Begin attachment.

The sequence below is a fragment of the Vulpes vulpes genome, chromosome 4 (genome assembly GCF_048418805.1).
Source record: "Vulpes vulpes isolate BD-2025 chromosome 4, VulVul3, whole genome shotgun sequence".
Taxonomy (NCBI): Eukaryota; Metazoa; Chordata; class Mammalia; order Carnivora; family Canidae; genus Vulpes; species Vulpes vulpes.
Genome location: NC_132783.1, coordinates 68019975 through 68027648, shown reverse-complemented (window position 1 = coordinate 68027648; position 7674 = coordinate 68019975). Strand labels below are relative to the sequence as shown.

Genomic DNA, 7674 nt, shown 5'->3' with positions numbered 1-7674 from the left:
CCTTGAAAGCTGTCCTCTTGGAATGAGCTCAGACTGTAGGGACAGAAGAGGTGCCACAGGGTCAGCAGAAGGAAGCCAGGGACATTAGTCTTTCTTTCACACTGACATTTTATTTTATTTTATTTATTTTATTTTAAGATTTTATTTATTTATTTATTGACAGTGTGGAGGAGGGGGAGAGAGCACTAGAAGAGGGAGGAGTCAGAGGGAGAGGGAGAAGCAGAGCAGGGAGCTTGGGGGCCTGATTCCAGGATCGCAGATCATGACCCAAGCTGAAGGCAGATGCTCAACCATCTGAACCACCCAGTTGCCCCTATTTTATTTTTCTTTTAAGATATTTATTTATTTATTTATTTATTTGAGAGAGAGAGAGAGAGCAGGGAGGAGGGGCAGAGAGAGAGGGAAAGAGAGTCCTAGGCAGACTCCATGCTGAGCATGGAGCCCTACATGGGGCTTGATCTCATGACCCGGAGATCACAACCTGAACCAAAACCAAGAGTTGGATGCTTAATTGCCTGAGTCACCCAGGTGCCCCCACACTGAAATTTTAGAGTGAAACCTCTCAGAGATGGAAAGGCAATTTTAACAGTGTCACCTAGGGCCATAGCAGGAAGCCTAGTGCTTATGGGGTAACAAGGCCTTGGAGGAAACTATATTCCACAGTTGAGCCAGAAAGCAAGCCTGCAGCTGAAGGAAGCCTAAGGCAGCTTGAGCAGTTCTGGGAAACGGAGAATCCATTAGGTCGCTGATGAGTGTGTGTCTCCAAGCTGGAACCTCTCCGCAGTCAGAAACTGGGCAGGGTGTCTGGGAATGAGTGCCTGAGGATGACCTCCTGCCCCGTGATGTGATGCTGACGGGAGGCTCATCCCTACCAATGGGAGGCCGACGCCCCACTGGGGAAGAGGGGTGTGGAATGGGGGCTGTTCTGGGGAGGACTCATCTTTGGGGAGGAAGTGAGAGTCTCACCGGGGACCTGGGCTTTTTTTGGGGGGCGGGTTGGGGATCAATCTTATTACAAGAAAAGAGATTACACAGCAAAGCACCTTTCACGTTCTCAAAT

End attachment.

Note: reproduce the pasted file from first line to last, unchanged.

The sequence below is a fragment of the Vulpes vulpes genome, chromosome 4 (genome assembly GCF_048418805.1).
Source record: "Vulpes vulpes isolate BD-2025 chromosome 4, VulVul3, whole genome shotgun sequence".
Taxonomy (NCBI): Eukaryota; Metazoa; Chordata; class Mammalia; order Carnivora; family Canidae; genus Vulpes; species Vulpes vulpes.
Genome location: NC_132783.1, coordinates 68019975 through 68027648, shown reverse-complemented (window position 1 = coordinate 68027648; position 7674 = coordinate 68019975). Strand labels below are relative to the sequence as shown.

Genomic DNA, 7674 nt, shown 5'->3' with positions numbered 1-7674 from the left:
CCTTGAAAGCTGTCCTCTTGGAATGAGCTCAGACTGTAGGGACAGAAGAGGTGCCACAGGGTCAGCAGAAGGAAGCCAGGGACATTAGTCTTTCTTTCACACTGACATTTTATTTTATTTTATTTATTTTATTTTAAGATTTTATTTATTTATTTATTGACAGTGTGGAGGAGGGGGAGAGAGCACTAGAAGAGGGAGGAGTCAGAGGGAGAGGGAGAAGCAGAGCAGGGAGCTTGGGGGCCTGATTCCAGGATCGCAGATCATGACCCAAGCTGAAGGCAGATGCTCAACCATCTGAACCACCCAGTTGCCCCTATTTTATTTTTCTTTTAAGATATTTATTTATTTATTTATTTATTTGAGAGAGAGAGAGAGAGCAGGGAGGAGGGGCAGAGAGAGAGGGAAAGAGAGTCCTAGGCAGACTCCATGCTGAGCATGGAGCCCTACATGGGGCTTGATCTCATGACCCGGAGATCACAACCTGAACCAAAACCAAGAGTTGGATGCTTAATTGCCTGAGTCACCCAGGTGCCCCCACACTGAAATTTTAGAGTGAAACCTCTCAGAGATGGAAAGGCAATTTTAACAGTGTCACCTAGGGCCATAGCAGGAAGCCTAGTGCTTATGGGGTAACAAGGCCTTGGAGGAAACTATATTCCACAGTTGAGCCAGAAAGCAAGCCTGCAGCTGAAGGAAGCCTAAGGCAGCTTGAGCAGTTCTGGGAAACGGAGAATCCATTAGGTCGCTGATGAGTGTGTGTCTCCAAGCTGGAACCTCTCCGCAGTCAGAAACTGGGCAGGGTGTCTGGGAATGAGTGCCTGAGGATGACCTCCTGCCCCGTGATGTGATGCTGACGGGAGGCTCATCCCTACCAATGGGAGGCCGACGCCCCACTGGGGAAGAGGGGTGTGGAATGGGGGCTGTTCTGGGGAGGACTCATCTTTGGGGAGGAAGTGAGAGTCTCACCGGGGACCTGGGCTTTTTTTGGGGGGCGGGTTGGGGATCAATCTTATTACAAGAAAAGAGATTACACAGCAAAGCACCTTTCACGTTCTCAAAT